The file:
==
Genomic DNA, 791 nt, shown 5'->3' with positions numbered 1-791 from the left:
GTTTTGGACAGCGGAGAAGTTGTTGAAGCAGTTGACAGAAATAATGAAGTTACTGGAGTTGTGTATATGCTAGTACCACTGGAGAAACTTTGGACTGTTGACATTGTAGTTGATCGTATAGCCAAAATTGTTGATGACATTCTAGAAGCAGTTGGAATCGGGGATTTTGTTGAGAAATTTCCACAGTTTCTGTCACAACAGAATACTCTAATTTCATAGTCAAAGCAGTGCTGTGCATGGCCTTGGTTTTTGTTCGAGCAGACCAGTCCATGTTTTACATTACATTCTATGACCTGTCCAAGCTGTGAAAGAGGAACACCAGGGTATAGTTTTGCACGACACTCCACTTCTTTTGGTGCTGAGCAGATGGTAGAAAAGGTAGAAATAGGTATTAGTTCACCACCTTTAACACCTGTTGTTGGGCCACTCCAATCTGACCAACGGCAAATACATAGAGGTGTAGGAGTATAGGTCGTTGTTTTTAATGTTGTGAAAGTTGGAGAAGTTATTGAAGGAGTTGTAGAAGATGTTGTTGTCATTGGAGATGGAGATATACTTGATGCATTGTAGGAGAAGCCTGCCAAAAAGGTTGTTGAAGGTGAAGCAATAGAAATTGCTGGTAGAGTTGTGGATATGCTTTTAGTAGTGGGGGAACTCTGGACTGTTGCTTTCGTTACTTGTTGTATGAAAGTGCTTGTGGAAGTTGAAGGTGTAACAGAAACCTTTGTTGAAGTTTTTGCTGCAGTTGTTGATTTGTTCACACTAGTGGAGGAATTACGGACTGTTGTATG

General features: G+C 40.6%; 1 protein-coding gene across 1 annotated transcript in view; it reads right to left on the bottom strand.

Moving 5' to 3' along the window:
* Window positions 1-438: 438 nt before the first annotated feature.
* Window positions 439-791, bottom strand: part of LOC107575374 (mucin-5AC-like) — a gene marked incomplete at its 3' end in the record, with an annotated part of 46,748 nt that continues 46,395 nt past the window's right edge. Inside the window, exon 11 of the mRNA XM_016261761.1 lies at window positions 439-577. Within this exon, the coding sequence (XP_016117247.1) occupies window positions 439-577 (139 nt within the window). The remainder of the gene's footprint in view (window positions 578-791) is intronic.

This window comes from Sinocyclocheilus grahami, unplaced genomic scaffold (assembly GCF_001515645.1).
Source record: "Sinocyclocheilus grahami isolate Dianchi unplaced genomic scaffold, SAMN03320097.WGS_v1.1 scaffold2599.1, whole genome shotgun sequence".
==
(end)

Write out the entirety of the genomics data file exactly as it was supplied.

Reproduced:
Genomic DNA, 791 nt, shown 5'->3' with positions numbered 1-791 from the left:
GTTTTGGACAGCGGAGAAGTTGTTGAAGCAGTTGACAGAAATAATGAAGTTACTGGAGTTGTGTATATGCTAGTACCACTGGAGAAACTTTGGACTGTTGACATTGTAGTTGATCGTATAGCCAAAATTGTTGATGACATTCTAGAAGCAGTTGGAATCGGGGATTTTGTTGAGAAATTTCCACAGTTTCTGTCACAACAGAATACTCTAATTTCATAGTCAAAGCAGTGCTGTGCATGGCCTTGGTTTTTGTTCGAGCAGACCAGTCCATGTTTTACATTACATTCTATGACCTGTCCAAGCTGTGAAAGAGGAACACCAGGGTATAGTTTTGCACGACACTCCACTTCTTTTGGTGCTGAGCAGATGGTAGAAAAGGTAGAAATAGGTATTAGTTCACCACCTTTAACACCTGTTGTTGGGCCACTCCAATCTGACCAACGGCAAATACATAGAGGTGTAGGAGTATAGGTCGTTGTTTTTAATGTTGTGAAAGTTGGAGAAGTTATTGAAGGAGTTGTAGAAGATGTTGTTGTCATTGGAGATGGAGATATACTTGATGCATTGTAGGAGAAGCCTGCCAAAAAGGTTGTTGAAGGTGAAGCAATAGAAATTGCTGGTAGAGTTGTGGATATGCTTTTAGTAGTGGGGGAACTCTGGACTGTTGCTTTCGTTACTTGTTGTATGAAAGTGCTTGTGGAAGTTGAAGGTGTAACAGAAACCTTTGTTGAAGTTTTTGCTGCAGTTGTTGATTTGTTCACACTAGTGGAGGAATTACGGACTGTTGTATG

General features: G+C 40.6%; 1 protein-coding gene across 1 annotated transcript in view; it reads right to left on the bottom strand.

Moving 5' to 3' along the window:
* Window positions 1-438: 438 nt before the first annotated feature.
* Window positions 439-791, bottom strand: part of LOC107575374 (mucin-5AC-like) — a gene marked incomplete at its 3' end in the record, with an annotated part of 46,748 nt that continues 46,395 nt past the window's right edge. Inside the window, exon 11 of the mRNA XM_016261761.1 lies at window positions 439-577. Within this exon, the coding sequence (XP_016117247.1) occupies window positions 439-577 (139 nt within the window). The remainder of the gene's footprint in view (window positions 578-791) is intronic.

This window comes from Sinocyclocheilus grahami, unplaced genomic scaffold (assembly GCF_001515645.1).
Source record: "Sinocyclocheilus grahami isolate Dianchi unplaced genomic scaffold, SAMN03320097.WGS_v1.1 scaffold2599.1, whole genome shotgun sequence".